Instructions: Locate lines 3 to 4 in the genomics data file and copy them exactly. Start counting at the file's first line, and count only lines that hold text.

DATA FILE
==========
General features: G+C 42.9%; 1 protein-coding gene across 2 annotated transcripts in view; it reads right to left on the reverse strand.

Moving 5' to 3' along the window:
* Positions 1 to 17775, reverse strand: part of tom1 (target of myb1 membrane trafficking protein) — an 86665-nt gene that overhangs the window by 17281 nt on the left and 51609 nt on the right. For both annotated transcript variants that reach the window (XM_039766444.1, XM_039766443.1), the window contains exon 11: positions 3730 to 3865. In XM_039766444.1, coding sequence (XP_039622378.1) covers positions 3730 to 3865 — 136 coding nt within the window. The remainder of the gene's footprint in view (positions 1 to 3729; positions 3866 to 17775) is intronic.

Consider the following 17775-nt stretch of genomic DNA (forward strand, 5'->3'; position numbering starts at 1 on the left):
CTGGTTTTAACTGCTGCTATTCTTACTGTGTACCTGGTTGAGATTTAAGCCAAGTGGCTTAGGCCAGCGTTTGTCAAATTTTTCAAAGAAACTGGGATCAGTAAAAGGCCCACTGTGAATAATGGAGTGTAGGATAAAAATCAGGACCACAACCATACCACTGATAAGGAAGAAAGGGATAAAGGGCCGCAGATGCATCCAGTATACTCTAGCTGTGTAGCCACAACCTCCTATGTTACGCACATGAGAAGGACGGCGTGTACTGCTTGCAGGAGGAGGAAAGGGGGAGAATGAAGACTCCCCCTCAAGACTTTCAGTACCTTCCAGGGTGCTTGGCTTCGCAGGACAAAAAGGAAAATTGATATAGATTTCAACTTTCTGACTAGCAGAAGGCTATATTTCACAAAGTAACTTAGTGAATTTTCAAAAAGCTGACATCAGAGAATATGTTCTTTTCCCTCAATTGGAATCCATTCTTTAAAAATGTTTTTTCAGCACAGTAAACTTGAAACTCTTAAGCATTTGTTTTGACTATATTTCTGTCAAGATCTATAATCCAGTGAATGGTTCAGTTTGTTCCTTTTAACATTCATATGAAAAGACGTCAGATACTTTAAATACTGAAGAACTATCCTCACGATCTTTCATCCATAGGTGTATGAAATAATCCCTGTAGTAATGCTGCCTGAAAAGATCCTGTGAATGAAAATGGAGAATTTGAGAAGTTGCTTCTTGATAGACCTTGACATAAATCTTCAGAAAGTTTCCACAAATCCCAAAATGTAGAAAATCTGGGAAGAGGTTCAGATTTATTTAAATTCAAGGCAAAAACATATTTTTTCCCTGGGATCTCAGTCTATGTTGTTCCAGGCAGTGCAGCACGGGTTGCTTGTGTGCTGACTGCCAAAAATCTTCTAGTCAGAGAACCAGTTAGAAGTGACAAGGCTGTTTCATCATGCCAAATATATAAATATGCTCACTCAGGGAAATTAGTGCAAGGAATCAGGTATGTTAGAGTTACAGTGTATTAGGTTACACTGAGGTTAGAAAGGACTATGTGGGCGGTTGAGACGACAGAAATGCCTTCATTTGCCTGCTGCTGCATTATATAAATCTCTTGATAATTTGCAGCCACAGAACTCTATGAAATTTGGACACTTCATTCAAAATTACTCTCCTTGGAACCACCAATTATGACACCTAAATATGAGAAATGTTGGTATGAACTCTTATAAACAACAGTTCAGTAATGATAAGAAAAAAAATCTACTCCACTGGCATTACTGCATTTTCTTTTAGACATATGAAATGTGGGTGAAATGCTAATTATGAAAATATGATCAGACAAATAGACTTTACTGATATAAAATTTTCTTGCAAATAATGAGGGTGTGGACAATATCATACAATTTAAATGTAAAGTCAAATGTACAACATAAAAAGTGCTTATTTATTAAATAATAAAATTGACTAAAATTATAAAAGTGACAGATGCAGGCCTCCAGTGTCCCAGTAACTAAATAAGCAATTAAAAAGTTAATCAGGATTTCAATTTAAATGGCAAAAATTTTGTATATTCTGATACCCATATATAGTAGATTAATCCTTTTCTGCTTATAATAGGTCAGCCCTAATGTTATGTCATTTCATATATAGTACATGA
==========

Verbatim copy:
* Positions 1 to 17775, reverse strand: part of tom1 (target of myb1 membrane trafficking protein) — an 86665-nt gene that overhangs the window by 17281 nt on the left and 51609 nt on the right. For both annotated transcript variants that reach the window (XM_039766444.1, XM_039766443.1), the window contains exon 11: positions 3730 to 3865. In XM_039766444.1, coding sequence (XP_039622378.1) covers positions 3730 to 3865 — 136 coding nt within the window. The remainder of the gene's footprint in view (positions 1 to 3729; positions 3866 to 17775) is intronic.

Consider the following 17775-nt stretch of genomic DNA (forward strand, 5'->3'; position numbering starts at 1 on the left):